In terms of control and cost, it’s a definite yes. Virtual influencers give brands (well, their design team) the artistic freedom to design a campaign as per their convenience and specifications. Brands, instead of having to go around looking for influencers that would fit their descriptions, can now have their design team create a virtual model to do the same. The advantage is that they have complete control over the process and representation of these virtual creations. Since the model is computer-generated, it saves the company loads of time, granting them the ability to alter the creation’s appearance to suit the brand’s day-to-day social media requirements.
One day your model is posing in front of the Eiffel Tower wearing Gucci and the next day she’s wearing Prada, taking over the streets of New York. All this without having to physically leave the country or pay the exorbitant amount. You can have a model represent any religion, ethnicity, and culture. Features like height, weight, and even skin tone can now change to accommodate the various beauty standards, by the mere click of a button.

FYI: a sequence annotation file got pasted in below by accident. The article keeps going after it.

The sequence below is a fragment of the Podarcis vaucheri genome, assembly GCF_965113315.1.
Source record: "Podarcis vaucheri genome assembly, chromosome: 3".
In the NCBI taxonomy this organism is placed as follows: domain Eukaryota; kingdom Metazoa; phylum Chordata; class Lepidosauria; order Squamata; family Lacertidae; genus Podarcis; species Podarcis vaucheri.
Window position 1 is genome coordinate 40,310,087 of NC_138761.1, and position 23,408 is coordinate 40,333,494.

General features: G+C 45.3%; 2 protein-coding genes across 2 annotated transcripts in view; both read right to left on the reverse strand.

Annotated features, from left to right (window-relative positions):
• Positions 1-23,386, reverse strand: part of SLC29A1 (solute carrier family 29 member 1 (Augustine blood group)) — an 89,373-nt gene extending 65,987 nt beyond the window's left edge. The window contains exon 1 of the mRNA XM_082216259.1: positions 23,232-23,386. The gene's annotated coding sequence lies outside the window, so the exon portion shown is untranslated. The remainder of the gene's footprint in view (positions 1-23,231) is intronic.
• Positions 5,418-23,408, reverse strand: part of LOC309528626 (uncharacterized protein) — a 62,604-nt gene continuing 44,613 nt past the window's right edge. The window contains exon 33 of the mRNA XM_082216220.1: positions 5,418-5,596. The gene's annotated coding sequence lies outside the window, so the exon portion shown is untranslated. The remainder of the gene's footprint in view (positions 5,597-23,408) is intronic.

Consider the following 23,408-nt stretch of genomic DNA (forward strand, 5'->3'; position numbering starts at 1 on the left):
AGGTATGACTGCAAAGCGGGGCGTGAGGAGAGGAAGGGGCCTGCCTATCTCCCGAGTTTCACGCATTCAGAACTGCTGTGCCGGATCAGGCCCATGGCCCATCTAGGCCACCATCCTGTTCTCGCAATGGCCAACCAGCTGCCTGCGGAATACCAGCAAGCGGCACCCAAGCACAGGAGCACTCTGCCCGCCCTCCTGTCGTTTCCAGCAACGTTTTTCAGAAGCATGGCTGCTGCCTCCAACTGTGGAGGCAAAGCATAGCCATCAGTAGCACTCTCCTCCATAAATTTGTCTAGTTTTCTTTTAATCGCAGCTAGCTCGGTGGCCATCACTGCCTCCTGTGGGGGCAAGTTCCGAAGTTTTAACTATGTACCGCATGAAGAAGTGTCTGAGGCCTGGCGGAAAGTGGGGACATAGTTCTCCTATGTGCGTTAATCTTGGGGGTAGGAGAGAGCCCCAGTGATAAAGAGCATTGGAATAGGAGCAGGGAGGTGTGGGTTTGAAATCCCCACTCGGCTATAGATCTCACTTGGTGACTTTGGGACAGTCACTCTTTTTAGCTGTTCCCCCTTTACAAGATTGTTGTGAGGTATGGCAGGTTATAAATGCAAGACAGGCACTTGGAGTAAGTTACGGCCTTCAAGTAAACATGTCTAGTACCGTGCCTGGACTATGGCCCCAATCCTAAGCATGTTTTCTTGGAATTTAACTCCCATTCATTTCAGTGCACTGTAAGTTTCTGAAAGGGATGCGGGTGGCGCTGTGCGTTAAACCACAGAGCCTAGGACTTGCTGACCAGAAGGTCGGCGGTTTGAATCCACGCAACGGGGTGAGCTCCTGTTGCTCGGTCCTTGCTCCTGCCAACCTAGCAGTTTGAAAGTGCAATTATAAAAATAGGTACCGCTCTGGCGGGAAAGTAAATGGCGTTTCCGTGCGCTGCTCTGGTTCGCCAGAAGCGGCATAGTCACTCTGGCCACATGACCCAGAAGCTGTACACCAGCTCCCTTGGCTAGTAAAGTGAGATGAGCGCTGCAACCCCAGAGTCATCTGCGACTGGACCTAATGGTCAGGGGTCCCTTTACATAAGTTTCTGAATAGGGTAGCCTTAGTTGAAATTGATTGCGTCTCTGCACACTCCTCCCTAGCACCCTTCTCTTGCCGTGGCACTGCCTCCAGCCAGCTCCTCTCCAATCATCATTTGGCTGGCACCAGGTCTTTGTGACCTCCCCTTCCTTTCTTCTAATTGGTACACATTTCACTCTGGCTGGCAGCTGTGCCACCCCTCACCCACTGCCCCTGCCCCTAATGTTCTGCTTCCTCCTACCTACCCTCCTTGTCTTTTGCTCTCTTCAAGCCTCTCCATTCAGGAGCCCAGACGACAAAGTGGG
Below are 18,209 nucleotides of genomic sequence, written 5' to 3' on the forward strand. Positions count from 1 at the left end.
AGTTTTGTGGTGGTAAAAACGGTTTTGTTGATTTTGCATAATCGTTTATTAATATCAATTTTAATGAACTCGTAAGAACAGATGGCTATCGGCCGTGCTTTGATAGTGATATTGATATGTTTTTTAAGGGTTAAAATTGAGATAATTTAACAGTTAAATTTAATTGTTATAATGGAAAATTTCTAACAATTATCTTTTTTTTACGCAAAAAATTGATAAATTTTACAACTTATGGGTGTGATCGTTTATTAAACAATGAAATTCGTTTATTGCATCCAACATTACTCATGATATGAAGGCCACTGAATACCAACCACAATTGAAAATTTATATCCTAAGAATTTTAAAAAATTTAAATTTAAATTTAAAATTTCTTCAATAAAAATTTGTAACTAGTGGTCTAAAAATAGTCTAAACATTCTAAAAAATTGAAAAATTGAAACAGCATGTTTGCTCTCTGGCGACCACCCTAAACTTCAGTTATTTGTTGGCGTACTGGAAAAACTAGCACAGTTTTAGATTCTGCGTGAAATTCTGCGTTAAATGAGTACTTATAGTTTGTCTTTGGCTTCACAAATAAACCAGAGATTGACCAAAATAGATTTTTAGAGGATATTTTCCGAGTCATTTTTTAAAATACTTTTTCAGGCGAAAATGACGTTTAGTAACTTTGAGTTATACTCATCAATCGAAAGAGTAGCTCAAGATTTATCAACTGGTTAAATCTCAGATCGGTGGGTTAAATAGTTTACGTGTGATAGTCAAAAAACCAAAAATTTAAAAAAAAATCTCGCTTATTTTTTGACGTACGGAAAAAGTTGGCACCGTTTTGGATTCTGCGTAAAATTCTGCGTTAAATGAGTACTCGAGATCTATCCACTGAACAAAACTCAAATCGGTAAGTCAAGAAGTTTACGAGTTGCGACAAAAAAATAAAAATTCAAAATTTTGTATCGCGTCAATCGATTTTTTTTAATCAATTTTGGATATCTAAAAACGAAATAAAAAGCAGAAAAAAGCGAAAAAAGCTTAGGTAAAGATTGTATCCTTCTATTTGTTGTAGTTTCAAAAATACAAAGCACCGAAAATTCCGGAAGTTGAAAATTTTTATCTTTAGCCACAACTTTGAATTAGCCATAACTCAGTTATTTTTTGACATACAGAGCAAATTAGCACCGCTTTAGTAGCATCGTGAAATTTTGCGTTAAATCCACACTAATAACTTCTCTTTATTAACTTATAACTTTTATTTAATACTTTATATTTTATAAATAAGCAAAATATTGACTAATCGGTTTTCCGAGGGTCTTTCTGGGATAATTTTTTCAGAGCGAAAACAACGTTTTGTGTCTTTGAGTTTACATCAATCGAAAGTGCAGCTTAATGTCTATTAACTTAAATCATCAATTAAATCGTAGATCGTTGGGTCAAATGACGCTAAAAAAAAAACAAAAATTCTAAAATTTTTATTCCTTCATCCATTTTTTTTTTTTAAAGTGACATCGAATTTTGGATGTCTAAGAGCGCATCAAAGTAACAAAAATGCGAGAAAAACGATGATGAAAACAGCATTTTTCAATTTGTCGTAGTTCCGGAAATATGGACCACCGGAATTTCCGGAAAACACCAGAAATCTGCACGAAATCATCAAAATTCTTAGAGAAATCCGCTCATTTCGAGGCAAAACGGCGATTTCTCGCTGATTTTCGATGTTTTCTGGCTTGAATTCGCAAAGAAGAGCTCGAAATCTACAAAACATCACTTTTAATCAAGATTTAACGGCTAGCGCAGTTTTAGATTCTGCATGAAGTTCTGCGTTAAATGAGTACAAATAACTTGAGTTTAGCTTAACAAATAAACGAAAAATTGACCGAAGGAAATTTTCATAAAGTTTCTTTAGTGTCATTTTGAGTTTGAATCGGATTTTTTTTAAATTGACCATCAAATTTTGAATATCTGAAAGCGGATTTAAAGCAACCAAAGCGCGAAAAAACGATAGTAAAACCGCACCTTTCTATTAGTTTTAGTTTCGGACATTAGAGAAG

In addition to this, companies do not have to worry about controversies related to questionable remarks made on social media, dark past, etc. when it comes to virtual influencers. Introduced into the market with information provided solely by their creators – there is no room for false accusations, controversies or criticisms.
You can do all this within the premises of your office. And, let me tell you, the time and money that companies save through this is so significant that I doubt anyone will have second thoughts on creating virtual models for their brands.
But, just like everything, having virtual influencers promote your brand has its disadvantages, which takes us to the next point.
IS IT REALLY A BOON? OR A WELL-DISGUISED CURSE?
One cannot deny that the introduction of CGI creations/virtual models, although opened a new area of possibilities, has blurred the lines that set fiction apart from reality. Because come to think of it, how can you convince people to buy a product when it’s on someone who doesn’t even exist?